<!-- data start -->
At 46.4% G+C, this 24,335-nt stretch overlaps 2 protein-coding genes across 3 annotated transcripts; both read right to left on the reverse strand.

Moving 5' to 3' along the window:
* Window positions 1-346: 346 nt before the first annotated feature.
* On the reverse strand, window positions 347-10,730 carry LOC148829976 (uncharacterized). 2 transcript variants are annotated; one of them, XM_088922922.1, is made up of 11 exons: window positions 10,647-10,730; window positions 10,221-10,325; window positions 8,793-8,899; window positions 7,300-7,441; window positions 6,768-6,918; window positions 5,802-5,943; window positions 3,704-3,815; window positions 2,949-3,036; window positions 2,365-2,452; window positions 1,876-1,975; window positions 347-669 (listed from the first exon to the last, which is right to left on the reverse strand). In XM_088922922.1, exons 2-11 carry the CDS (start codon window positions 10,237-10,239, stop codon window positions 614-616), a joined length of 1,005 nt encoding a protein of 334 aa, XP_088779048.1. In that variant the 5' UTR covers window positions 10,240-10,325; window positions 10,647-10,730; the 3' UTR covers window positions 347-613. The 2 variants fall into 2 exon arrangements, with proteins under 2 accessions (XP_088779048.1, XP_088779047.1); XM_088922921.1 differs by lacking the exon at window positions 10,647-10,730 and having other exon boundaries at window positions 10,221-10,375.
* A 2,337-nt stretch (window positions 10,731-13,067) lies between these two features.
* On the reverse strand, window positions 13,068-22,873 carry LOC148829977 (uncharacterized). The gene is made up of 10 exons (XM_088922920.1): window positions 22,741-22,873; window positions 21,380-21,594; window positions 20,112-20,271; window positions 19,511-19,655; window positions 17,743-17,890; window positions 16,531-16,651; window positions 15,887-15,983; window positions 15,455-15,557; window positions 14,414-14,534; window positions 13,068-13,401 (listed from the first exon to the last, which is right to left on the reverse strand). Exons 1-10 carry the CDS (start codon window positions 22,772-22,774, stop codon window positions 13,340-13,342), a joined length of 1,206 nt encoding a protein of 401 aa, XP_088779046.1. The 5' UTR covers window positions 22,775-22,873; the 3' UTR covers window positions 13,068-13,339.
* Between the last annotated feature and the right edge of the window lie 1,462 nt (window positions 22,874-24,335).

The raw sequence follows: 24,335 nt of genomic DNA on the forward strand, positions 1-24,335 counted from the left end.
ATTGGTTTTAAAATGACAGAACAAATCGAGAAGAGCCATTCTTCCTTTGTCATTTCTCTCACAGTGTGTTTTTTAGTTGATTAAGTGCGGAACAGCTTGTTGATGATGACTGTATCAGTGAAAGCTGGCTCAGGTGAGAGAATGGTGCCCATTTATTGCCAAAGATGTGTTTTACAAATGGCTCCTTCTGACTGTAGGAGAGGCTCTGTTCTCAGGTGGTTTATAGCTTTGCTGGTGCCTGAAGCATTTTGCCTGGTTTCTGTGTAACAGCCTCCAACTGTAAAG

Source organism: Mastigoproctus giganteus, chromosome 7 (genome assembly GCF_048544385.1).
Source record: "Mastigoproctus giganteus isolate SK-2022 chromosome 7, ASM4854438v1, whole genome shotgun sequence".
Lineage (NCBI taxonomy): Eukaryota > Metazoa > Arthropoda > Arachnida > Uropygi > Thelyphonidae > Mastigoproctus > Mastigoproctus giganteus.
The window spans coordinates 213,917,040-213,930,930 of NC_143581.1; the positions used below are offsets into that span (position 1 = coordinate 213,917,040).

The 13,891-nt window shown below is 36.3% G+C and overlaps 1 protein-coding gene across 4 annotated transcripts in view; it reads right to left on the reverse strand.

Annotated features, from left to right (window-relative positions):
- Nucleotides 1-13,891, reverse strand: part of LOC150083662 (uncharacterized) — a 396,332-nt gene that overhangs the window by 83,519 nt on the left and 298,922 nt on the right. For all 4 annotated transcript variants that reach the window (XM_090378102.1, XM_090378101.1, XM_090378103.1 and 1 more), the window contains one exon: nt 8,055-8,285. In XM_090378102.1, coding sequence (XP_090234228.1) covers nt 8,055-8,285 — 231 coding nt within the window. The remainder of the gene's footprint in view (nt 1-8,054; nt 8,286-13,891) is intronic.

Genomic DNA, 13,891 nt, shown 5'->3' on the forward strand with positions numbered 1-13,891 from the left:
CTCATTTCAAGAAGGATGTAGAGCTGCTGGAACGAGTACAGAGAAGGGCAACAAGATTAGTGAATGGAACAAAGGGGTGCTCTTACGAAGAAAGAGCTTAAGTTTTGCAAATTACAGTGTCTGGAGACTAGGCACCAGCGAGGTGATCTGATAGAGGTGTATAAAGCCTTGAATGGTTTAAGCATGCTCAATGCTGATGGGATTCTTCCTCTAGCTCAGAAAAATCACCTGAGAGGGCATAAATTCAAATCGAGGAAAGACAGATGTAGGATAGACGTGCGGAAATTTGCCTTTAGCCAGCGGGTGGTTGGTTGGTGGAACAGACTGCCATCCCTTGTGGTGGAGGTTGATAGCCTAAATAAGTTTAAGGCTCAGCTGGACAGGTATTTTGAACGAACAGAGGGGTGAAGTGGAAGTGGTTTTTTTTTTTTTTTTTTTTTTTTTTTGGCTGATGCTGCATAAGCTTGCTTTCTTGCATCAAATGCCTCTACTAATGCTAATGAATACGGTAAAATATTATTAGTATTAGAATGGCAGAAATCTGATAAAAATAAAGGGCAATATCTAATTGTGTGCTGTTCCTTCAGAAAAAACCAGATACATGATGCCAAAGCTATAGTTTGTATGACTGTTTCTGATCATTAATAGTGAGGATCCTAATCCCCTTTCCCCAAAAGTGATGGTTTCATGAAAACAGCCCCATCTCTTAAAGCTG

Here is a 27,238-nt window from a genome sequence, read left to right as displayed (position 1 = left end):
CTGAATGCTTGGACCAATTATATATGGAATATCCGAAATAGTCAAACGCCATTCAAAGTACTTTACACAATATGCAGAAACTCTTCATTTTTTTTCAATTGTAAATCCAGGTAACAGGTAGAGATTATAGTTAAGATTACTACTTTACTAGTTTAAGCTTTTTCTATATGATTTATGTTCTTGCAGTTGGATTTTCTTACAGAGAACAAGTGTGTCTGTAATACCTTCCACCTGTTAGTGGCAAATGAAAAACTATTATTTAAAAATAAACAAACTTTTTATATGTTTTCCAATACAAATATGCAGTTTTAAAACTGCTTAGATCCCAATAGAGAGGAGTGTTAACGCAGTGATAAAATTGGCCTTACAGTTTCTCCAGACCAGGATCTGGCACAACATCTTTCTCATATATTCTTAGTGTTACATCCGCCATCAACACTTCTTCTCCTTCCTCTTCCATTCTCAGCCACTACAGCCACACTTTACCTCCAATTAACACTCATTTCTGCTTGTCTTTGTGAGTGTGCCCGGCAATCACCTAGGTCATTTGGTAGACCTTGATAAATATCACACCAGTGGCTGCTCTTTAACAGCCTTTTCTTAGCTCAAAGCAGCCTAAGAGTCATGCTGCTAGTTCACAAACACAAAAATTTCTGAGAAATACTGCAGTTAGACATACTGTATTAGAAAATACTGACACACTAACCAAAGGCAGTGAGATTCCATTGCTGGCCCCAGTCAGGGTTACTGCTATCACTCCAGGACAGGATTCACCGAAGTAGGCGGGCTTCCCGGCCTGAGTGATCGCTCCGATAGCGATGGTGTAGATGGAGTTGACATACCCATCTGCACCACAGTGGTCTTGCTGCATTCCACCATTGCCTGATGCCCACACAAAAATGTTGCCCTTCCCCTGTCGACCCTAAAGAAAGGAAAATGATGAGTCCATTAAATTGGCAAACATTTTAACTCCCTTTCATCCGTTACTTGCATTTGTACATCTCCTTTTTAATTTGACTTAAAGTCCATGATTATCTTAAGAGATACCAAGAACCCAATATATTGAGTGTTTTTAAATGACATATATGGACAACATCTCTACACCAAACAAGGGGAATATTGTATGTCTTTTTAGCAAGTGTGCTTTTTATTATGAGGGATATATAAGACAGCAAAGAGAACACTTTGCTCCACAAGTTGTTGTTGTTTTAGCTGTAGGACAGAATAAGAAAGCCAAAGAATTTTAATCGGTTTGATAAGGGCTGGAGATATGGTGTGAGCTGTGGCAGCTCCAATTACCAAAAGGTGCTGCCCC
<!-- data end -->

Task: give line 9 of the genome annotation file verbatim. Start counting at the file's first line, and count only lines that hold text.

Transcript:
ATTGGTTTTAAAATGACAGAACAAATCGAGAAGAGCCATTCTTCCTTTGTCATTTCTCTCACAGTGTGTTTTTTAGTTGATTAAGTGCGGAACAGCTTGTTGATGATGACTGTATCAGTGAAAGCTGGCTCAGGTGAGAGAATGGTGCCCATTTATTGCCAAAGATGTGTTTTACAAATGGCTCCTTCTGACTGTAGGAGAGGCTCTGTTCTCAGGTGGTTTATAGCTTTGCTGGTGCCTGAAGCATTTTGCCTGGTTTCTGTGTAACAGCCTCCAACTGTAAAG